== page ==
Autumn begins this week, and with the change in seasons we have closed out our concentrated summer monitoring and travel for 2015. Route J-1 will continue, of course, so keep checking in.
I want to close out summer 2015 with a report from the Outer Banks of North Carolina (OBX for short), a popular summer destination for Washingtonians and those from the North Carolina Research Triangle. OBX’s natural sandy beaches stretch for miles and miles, and offer a beautiful place to reconnect with family and forget about work. Part of the reason OBX is such a wonderful experience is the Summer Work Travel (SWT) participants. I visited OBX earlier this summer and was pleased with what is happening with the program there.
As a seasonal location, OBX has a low concentration of housing units that fit the budgets of SWT participants, and many are in somewhat remote locations. Last year, the State Department consulted closely with SWT sponsors and the local community to build a support network, which is now up and running and doing great things. The International Student Outreach Program (ISOP) coordinates efforts to provide safe transportation, orientations, and cultural activities. The ISOP Chair, Jamie Bond, cares greatly about her community and the program and thus, volunteers her time to create a great experience.
Working with ISOP, host employers in the Outer Banks have paid close attention to cultural activities, housing, and transportation. I heard employers say things like:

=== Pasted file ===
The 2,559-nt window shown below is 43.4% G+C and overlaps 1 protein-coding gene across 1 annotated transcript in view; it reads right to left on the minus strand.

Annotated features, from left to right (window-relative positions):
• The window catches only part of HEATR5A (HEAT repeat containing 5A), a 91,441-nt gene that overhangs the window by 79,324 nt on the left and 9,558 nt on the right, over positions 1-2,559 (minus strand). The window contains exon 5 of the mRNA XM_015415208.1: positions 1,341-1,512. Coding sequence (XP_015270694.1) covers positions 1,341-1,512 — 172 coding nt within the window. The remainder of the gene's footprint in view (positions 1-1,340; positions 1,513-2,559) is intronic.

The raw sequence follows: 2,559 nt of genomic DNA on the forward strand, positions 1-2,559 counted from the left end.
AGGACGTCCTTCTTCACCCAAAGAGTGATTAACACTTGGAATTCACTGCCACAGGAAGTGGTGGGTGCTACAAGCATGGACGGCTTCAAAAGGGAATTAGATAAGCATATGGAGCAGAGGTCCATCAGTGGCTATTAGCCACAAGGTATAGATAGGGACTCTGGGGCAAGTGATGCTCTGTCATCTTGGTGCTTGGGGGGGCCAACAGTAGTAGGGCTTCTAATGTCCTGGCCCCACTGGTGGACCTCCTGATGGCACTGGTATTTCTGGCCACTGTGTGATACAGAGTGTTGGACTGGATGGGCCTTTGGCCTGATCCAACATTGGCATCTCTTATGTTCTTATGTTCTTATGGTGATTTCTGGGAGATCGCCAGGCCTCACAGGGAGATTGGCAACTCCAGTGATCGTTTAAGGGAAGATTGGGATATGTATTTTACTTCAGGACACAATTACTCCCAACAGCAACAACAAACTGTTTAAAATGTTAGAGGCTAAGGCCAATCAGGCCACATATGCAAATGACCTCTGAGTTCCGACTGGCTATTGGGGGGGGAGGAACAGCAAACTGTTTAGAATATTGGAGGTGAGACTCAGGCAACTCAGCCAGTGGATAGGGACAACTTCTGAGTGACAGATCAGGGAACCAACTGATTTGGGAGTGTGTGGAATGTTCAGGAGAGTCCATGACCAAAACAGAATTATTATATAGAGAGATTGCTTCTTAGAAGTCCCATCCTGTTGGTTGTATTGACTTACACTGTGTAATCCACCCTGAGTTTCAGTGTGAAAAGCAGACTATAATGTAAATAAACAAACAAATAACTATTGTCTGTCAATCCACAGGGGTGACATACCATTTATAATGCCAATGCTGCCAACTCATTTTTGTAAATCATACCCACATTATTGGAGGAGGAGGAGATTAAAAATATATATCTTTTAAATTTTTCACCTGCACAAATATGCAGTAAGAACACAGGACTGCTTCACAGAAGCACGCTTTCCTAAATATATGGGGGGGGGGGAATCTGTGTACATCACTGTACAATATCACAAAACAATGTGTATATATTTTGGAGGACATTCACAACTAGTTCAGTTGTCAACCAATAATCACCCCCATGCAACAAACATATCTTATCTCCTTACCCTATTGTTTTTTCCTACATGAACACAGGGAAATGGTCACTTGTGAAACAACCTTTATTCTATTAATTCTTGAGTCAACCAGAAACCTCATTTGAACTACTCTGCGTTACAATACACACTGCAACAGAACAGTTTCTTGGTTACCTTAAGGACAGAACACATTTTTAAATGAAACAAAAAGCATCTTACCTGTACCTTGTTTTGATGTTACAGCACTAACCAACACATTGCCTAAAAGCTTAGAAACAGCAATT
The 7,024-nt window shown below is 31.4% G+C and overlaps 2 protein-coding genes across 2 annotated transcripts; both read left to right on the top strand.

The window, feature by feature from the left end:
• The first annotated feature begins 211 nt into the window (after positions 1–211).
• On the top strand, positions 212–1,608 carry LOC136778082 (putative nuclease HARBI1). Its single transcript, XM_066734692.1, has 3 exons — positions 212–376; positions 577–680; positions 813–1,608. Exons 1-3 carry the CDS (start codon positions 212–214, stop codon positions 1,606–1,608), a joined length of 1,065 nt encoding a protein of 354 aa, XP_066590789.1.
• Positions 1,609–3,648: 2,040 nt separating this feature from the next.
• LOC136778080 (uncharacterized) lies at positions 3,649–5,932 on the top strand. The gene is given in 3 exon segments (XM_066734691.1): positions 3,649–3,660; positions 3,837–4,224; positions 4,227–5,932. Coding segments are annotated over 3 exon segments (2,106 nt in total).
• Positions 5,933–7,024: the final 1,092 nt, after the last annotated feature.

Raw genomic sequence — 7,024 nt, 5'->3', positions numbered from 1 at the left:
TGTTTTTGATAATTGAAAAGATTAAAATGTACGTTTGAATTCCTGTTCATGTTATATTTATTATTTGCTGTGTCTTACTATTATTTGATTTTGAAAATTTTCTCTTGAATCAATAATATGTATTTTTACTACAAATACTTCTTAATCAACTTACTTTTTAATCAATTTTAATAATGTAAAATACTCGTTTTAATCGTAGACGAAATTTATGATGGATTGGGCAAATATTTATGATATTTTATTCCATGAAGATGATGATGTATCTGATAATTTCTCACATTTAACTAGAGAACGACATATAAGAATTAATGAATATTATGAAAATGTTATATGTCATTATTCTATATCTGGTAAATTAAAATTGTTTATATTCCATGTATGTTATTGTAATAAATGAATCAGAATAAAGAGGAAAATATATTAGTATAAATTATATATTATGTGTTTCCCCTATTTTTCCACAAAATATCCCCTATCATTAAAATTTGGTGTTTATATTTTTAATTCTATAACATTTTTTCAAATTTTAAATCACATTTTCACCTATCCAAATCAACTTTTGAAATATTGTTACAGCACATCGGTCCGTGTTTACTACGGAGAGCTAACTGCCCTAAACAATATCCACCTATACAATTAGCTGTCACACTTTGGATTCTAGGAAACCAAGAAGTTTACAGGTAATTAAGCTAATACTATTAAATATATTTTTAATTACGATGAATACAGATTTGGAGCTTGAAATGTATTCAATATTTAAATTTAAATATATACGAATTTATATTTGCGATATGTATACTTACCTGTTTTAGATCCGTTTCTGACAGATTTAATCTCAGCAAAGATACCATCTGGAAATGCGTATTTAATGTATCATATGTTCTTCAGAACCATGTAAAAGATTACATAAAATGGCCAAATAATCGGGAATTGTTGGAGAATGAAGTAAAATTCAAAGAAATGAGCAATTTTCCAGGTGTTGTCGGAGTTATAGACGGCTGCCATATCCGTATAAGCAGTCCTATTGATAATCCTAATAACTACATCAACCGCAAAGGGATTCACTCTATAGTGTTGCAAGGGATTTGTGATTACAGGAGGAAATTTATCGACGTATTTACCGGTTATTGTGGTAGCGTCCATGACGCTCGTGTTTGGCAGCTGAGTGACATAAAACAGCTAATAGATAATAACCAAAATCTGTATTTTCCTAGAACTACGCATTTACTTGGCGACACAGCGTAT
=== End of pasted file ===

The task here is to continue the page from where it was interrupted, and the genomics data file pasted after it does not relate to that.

- “We make sure they get home if they work late.”
- “We make a contract with them, and always give them exactly what we agreed to before they come.”
- “It is our responsibility to make sure their program is what they signed up for.”
As an example of great things, SWT employers Harris Teeter, Food Lion and Kitty Hawk Kites each made corporate decisions to secure safe housing for their students in close proximity to work. These employers have also made a real effort to arrange transportation. None of this is easy, but they each told me that they really love their SWT participants, and there is simply no other way to operate.
Harris Teeter provides a five day comprehensive training before the students begin their jobs. Food Lion management has been active in pushing for better sidewalks and bike trails. Employer-provided bike lights and reflective vests and backpacks are commonplace in OBX now too. Kitty Hawk Kites provides free recreational rentals so the participants can enjoy the OBX outdoor culture and have fun.
Over and over during my visit, I heard participants say they appreciate how they are treated. Employers are working hard to meet their J-1 participants’ high expectations. They know that respect and caring is what keeps students engaged for a successful summer. And, also, what brings them back.
|About G. Kevin Saba|
Acting Deputy Assistant Secretary for Private Sector Exchange
G. Kevin Saba serves as Acting Deputy Assistant Secretary for Private Sector Exchange at the U.S. Department of State's Bureau of Educational and Cultural Affairs (ECA). In this capacity, he oversees the Exchange Visitor Program, which brings around 300,000 foreign citizens to the United States annually to teach, study, and build skills. He is the Director for the Policy and Program Support Division in ECA’s Office of Private Sector Exchange.Read More
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